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Risso's dolphin at surface

My lucky number – 13 years studying amazing Risso’s dolphins

Everything we learn about the Risso's dolphins off the coast of Scotland amazes us and...
Dead sperm whale in The Wash, East Anglia, England. © CSIP-ZSL.

What have dead whales ever done for us?

When dead whales wash up on dry land they provide a vital food source for...
Risso's dolphin © Andy Knight

We’re getting to know Risso’s dolphins in Scotland so we can protect them

Citizen scientists in Scotland are helping us better understand Risso's dolphins by sending us their...
Pilot whales pooing © Christopher Swann

Talking crap and carcasses to protect our planet

We know we need to save the whale to save the world because they are...
Fin whale (balaenoptera physalus) Three fin whales Gulf of California.

Speaking truth to power – my week giving whales a voice

The International Whaling Commission (IWC) meeting is where governments come together to make decisions about whaling...

Why do whales and dolphins strand on beaches?

People often ask me 'why' whales and dolphins do one thing or another.  I'm a...
A spinner dolphin leaping © Andrew Sutton/Eco2

Head in a spin – my incredible spinner dolphin encounter

Sri Lanka is home to at least 30 species of whales and dolphins, from the...
Orca (ID171) breaches off the coast of Scotland © Steve Truluck.

Watching whales and dolphins in the wild can be life changing

Whales and dolphins are too intelligent, too large and too mobile to ever thrive in...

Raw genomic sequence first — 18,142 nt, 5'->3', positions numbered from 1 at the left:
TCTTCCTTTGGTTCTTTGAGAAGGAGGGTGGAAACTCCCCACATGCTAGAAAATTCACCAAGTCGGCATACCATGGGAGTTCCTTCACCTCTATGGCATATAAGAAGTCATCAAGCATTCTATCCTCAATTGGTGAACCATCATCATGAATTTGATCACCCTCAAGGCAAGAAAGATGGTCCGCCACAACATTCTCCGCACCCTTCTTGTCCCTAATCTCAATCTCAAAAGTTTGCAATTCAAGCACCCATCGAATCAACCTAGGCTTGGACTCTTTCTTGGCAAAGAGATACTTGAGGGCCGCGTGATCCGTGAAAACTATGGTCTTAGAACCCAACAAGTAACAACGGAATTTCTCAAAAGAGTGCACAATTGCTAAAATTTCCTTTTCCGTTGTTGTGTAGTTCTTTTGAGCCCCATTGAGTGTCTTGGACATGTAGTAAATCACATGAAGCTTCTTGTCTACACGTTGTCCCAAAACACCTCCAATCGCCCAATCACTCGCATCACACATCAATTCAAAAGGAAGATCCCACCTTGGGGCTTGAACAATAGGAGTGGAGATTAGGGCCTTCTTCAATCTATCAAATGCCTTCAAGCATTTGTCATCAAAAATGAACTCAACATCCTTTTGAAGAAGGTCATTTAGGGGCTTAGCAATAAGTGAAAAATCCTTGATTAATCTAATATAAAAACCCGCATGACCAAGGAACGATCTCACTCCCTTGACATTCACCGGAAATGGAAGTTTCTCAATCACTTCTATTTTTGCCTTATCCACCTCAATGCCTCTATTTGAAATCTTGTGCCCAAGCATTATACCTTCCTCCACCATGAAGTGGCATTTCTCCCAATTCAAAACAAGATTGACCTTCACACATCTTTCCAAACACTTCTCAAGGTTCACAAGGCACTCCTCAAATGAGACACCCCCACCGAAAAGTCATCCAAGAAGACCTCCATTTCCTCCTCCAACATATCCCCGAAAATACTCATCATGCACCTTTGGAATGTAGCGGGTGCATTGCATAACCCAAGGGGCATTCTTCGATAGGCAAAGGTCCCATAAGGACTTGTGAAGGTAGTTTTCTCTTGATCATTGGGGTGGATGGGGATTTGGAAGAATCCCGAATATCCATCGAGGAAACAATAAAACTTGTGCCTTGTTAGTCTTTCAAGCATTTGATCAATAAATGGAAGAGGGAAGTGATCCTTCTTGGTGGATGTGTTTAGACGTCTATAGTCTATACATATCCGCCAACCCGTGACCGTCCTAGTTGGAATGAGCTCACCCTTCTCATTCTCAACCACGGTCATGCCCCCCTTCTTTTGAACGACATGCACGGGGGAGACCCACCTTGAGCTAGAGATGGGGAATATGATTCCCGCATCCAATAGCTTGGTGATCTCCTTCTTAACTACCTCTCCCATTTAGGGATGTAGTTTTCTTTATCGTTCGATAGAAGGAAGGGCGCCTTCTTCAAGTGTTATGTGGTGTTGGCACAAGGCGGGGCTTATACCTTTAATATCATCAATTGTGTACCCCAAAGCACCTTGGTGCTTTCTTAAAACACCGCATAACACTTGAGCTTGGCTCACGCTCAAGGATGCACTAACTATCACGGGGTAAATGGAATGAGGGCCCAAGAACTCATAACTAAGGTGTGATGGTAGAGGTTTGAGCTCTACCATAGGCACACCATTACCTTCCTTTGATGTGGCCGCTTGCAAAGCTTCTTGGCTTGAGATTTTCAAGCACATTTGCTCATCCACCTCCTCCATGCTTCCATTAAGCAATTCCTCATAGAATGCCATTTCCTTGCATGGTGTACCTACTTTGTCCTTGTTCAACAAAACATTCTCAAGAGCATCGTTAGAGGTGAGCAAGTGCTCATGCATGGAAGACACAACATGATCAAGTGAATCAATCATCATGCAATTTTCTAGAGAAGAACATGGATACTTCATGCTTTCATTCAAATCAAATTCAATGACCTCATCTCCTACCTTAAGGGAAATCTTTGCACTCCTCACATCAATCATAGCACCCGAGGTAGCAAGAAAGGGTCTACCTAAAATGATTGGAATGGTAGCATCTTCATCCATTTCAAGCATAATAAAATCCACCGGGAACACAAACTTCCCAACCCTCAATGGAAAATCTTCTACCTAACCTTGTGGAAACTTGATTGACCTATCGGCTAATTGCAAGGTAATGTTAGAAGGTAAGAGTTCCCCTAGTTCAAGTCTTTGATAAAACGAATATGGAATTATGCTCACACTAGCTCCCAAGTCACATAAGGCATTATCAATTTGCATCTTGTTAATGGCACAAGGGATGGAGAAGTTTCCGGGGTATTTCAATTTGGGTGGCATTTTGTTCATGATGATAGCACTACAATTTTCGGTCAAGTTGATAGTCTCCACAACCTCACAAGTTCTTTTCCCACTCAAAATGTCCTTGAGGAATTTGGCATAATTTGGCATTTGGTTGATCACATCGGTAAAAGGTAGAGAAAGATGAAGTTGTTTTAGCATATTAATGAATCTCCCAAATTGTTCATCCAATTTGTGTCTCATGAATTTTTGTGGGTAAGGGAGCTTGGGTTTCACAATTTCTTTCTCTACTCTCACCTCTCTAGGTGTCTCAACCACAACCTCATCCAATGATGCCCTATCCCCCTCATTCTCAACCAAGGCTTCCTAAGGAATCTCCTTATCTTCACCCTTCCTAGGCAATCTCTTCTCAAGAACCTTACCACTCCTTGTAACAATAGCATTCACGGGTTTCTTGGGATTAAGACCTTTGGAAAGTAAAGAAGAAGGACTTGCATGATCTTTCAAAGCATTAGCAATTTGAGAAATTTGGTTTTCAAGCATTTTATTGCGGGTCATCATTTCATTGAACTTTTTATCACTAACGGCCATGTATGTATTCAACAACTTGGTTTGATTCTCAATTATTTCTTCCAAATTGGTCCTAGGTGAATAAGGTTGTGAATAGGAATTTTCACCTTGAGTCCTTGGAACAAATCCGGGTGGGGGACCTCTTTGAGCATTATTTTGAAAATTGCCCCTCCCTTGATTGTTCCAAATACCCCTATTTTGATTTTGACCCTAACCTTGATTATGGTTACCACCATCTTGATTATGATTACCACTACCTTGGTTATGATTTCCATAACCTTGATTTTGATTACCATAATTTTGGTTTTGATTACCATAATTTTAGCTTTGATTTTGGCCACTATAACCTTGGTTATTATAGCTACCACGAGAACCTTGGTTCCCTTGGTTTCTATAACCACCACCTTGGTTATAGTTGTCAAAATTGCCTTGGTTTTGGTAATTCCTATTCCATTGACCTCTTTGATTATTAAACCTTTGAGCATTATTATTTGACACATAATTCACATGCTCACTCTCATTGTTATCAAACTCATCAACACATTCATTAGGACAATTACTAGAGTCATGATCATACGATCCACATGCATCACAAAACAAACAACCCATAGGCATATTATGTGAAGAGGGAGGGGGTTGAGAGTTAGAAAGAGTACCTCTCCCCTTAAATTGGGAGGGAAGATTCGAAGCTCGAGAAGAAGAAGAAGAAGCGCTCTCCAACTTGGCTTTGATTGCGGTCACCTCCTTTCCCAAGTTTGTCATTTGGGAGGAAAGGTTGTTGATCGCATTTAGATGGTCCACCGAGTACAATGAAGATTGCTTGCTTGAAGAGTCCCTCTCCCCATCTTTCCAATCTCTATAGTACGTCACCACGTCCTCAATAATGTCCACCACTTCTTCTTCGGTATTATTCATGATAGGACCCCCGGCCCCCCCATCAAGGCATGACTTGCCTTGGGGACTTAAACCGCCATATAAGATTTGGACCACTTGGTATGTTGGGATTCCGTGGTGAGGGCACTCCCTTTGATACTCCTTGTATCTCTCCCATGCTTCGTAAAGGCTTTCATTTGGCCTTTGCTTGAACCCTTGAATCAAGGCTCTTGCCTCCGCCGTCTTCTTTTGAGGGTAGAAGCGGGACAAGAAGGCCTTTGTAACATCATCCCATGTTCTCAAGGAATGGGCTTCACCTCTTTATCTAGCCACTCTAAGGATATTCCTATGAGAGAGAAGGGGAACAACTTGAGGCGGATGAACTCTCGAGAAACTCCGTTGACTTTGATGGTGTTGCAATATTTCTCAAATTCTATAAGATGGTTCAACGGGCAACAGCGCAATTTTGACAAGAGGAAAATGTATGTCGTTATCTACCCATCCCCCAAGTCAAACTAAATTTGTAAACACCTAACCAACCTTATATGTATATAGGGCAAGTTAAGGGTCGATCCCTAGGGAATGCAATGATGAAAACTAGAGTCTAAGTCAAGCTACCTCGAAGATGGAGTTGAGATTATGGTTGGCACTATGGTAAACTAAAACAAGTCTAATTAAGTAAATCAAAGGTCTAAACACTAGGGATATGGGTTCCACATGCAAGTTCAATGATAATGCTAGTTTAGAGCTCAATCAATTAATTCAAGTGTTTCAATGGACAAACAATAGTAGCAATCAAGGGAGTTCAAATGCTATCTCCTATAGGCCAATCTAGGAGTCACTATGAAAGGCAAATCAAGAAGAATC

Can captive whales or dolphins be returned to the wild?

In 1993, Warner Bros released Free Willy, the tale of a captive orca and his 12-year-old human friend. The popular film ended with Willy’s dramatic return to the ocean, even if he did have to jump a sea wall to get there. Meanwhile, Keiko, the real-life orca who starred in the film, was languishing in Reino Aventura, a run-down facility in Mexico, following his capture from the wild in Iceland. 

After Free Willy, a powerful public campaign was established to return Keiko to the wild. Through the collaboration of environmental groups, the filmmakers and a private benefactor, Keiko was transferred to a huge sea pen in his native waters in Iceland in 1998. There, Keiko was returned to health, adapted to his new environment and taken out on ‘ocean walks’, where he was equipped with a satellite tag to track his movements as he followed a research boat. In July 2002, after some contact with wild orcas, Keiko began a five-week journey, alone, across the Atlantic, eventually arriving in Norway in good health. Although he never joined a wild orca pod, at his death in December 2003, Keiko was a free whale.

How many orcas are held in capitivity?

Few captive whales and dolphins have been returned to the wild after long-term captivity and Keiko may not have been the best candidate, given how little was known about where he came from and who his relatives were. In some cases, releases have been the result of dolphins escaping the nets of their coastal enclosures or a storm washing them out to sea. Other efforts have been more deliberate, often following the closure of facilities and weeks or months of dedicated rehabilitation, where individuals relearn important skills for surviving in the wild, such as eating live fish and avoiding boats. Captive bottlenose dolphins have been returned to the wild in Brazil, Guatemala, Nicaragua, Russia, the United States, and, most recently, Turkey. Three dolphins were released in the Turks and Caicos Islands following years of captivity in the UK. In most cases the individuals were seen for months or even years following release.